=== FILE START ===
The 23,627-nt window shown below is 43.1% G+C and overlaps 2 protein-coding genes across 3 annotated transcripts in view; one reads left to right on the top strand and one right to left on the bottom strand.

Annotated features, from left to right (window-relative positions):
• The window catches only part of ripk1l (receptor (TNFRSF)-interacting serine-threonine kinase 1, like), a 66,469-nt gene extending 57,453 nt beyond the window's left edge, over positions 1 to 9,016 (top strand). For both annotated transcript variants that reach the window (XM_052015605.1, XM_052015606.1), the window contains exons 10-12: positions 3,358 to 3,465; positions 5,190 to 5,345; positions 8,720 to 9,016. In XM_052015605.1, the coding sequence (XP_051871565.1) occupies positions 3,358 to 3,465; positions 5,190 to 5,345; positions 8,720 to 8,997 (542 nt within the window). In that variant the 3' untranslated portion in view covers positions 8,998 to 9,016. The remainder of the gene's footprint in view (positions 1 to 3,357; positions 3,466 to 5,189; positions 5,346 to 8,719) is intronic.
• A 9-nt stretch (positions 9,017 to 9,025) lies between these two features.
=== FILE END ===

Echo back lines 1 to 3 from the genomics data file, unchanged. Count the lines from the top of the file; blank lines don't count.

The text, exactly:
The 23,627-nt window shown below is 43.1% G+C and overlaps 2 protein-coding genes across 3 annotated transcripts in view; one reads left to right on the top strand and one right to left on the bottom strand.

Annotated features, from left to right (window-relative positions):
• The window catches only part of ripk1l (receptor (TNFRSF)-interacting serine-threonine kinase 1, like), a 66,469-nt gene extending 57,453 nt beyond the window's left edge, over positions 1 to 9,016 (top strand). For both annotated transcript variants that reach the window (XM_052015605.1, XM_052015606.1), the window contains exons 10-12: positions 3,358 to 3,465; positions 5,190 to 5,345; positions 8,720 to 9,016. In XM_052015605.1, the coding sequence (XP_051871565.1) occupies positions 3,358 to 3,465; positions 5,190 to 5,345; positions 8,720 to 8,997 (542 nt within the window). In that variant the 3' untranslated portion in view covers positions 8,998 to 9,016. The remainder of the gene's footprint in view (positions 1 to 3,357; positions 3,466 to 5,189; positions 5,346 to 8,719) is intronic.